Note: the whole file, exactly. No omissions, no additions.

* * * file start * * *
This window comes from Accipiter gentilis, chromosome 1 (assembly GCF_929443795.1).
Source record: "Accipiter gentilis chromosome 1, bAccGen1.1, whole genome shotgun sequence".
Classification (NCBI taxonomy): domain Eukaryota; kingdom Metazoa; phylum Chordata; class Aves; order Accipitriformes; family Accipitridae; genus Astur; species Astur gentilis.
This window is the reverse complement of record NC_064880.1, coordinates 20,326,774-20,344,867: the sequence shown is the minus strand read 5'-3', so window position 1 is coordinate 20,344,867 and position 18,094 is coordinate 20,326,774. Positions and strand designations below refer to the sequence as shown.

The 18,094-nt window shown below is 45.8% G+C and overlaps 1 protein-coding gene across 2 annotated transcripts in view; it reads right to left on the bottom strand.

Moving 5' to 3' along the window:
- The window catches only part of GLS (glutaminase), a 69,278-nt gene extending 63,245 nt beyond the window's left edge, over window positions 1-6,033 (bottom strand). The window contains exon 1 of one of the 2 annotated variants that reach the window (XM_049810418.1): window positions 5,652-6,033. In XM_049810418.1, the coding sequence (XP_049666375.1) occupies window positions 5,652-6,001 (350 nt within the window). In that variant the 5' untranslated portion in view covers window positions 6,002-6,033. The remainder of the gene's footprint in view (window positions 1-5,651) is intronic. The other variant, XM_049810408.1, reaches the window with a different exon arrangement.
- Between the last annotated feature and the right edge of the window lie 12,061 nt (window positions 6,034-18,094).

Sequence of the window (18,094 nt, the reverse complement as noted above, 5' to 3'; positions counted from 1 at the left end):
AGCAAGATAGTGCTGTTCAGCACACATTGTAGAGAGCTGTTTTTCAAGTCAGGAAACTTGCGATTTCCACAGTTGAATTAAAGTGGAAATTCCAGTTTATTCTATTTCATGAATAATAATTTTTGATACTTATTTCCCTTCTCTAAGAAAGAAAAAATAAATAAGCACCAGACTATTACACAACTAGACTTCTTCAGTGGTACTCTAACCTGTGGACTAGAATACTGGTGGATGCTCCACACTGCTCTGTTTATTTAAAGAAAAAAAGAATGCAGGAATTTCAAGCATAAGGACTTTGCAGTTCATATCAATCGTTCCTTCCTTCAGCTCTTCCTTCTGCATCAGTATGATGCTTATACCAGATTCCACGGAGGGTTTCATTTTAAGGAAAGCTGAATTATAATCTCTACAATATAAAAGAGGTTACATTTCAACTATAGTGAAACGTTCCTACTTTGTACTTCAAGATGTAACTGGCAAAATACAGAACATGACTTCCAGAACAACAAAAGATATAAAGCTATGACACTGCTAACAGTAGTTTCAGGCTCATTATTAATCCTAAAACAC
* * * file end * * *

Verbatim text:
This window comes from Accipiter gentilis, chromosome 1 (assembly GCF_929443795.1).
Source record: "Accipiter gentilis chromosome 1, bAccGen1.1, whole genome shotgun sequence".
Classification (NCBI taxonomy): domain Eukaryota; kingdom Metazoa; phylum Chordata; class Aves; order Accipitriformes; family Accipitridae; genus Astur; species Astur gentilis.
This window is the reverse complement of record NC_064880.1, coordinates 20,326,774-20,344,867: the sequence shown is the minus strand read 5'-3', so window position 1 is coordinate 20,344,867 and position 18,094 is coordinate 20,326,774. Positions and strand designations below refer to the sequence as shown.

The 18,094-nt window shown below is 45.8% G+C and overlaps 1 protein-coding gene across 2 annotated transcripts in view; it reads right to left on the bottom strand.

Moving 5' to 3' along the window:
- The window catches only part of GLS (glutaminase), a 69,278-nt gene extending 63,245 nt beyond the window's left edge, over window positions 1-6,033 (bottom strand). The window contains exon 1 of one of the 2 annotated variants that reach the window (XM_049810418.1): window positions 5,652-6,033. In XM_049810418.1, the coding sequence (XP_049666375.1) occupies window positions 5,652-6,001 (350 nt within the window). In that variant the 5' untranslated portion in view covers window positions 6,002-6,033. The remainder of the gene's footprint in view (window positions 1-5,651) is intronic. The other variant, XM_049810408.1, reaches the window with a different exon arrangement.
- Between the last annotated feature and the right edge of the window lie 12,061 nt (window positions 6,034-18,094).

Sequence of the window (18,094 nt, the reverse complement as noted above, 5' to 3'; positions counted from 1 at the left end):
AGCAAGATAGTGCTGTTCAGCACACATTGTAGAGAGCTGTTTTTCAAGTCAGGAAACTTGCGATTTCCACAGTTGAATTAAAGTGGAAATTCCAGTTTATTCTATTTCATGAATAATAATTTTTGATACTTATTTCCCTTCTCTAAGAAAGAAAAAATAAATAAGCACCAGACTATTACACAACTAGACTTCTTCAGTGGTACTCTAACCTGTGGACTAGAATACTGGTGGATGCTCCACACTGCTCTGTTTATTTAAAGAAAAAAAGAATGCAGGAATTTCAAGCATAAGGACTTTGCAGTTCATATCAATCGTTCCTTCCTTCAGCTCTTCCTTCTGCATCAGTATGATGCTTATACCAGATTCCACGGAGGGTTTCATTTTAAGGAAAGCTGAATTATAATCTCTACAATATAAAAGAGGTTACATTTCAACTATAGTGAAACGTTCCTACTTTGTACTTCAAGATGTAACTGGCAAAATACAGAACATGACTTCCAGAACAACAAAAGATATAAAGCTATGACACTGCTAACAGTAGTTTCAGGCTCATTATTAATCCTAAAACAC